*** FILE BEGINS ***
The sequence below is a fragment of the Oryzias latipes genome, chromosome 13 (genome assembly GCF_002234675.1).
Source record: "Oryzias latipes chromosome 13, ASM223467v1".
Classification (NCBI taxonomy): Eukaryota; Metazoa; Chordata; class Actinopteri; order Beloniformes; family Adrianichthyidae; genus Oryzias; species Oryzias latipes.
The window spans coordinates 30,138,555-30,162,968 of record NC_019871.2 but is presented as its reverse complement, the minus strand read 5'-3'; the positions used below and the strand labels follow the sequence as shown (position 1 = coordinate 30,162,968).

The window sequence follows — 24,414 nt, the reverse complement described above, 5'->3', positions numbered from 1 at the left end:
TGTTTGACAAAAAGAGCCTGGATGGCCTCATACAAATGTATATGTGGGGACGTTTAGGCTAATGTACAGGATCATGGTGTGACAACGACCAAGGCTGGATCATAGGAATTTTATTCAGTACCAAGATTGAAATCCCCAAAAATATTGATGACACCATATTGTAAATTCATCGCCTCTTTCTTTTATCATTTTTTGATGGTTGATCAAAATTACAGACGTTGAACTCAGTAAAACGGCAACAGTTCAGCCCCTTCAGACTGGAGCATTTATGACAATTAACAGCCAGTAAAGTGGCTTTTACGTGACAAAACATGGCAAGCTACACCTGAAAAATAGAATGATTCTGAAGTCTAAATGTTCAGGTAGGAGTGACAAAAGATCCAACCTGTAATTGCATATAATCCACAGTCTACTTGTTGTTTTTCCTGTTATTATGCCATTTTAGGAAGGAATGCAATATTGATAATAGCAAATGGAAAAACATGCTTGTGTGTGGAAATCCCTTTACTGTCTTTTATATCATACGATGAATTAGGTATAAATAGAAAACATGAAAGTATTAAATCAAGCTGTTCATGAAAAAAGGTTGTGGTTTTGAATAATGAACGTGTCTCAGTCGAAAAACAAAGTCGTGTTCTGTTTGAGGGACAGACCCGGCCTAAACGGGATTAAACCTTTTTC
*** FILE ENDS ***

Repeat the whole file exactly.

The sequence below is a fragment of the Oryzias latipes genome, chromosome 13 (genome assembly GCF_002234675.1).
Source record: "Oryzias latipes chromosome 13, ASM223467v1".
Classification (NCBI taxonomy): Eukaryota; Metazoa; Chordata; class Actinopteri; order Beloniformes; family Adrianichthyidae; genus Oryzias; species Oryzias latipes.
The window spans coordinates 30,138,555-30,162,968 of record NC_019871.2 but is presented as its reverse complement, the minus strand read 5'-3'; the positions used below and the strand labels follow the sequence as shown (position 1 = coordinate 30,162,968).

The window sequence follows — 24,414 nt, the reverse complement described above, 5'->3', positions numbered from 1 at the left end:
TGTTTGACAAAAAGAGCCTGGATGGCCTCATACAAATGTATATGTGGGGACGTTTAGGCTAATGTACAGGATCATGGTGTGACAACGACCAAGGCTGGATCATAGGAATTTTATTCAGTACCAAGATTGAAATCCCCAAAAATATTGATGACACCATATTGTAAATTCATCGCCTCTTTCTTTTATCATTTTTTGATGGTTGATCAAAATTACAGACGTTGAACTCAGTAAAACGGCAACAGTTCAGCCCCTTCAGACTGGAGCATTTATGACAATTAACAGCCAGTAAAGTGGCTTTTACGTGACAAAACATGGCAAGCTACACCTGAAAAATAGAATGATTCTGAAGTCTAAATGTTCAGGTAGGAGTGACAAAAGATCCAACCTGTAATTGCATATAATCCACAGTCTACTTGTTGTTTTTCCTGTTATTATGCCATTTTAGGAAGGAATGCAATATTGATAATAGCAAATGGAAAAACATGCTTGTGTGTGGAAATCCCTTTACTGTCTTTTATATCATACGATGAATTAGGTATAAATAGAAAACATGAAAGTATTAAATCAAGCTGTTCATGAAAAAAGGTTGTGGTTTTGAATAATGAACGTGTCTCAGTCGAAAAACAAAGTCGTGTTCTGTTTGAGGGACAGACCCGGCCTAAACGGGATTAAACCTTTTTC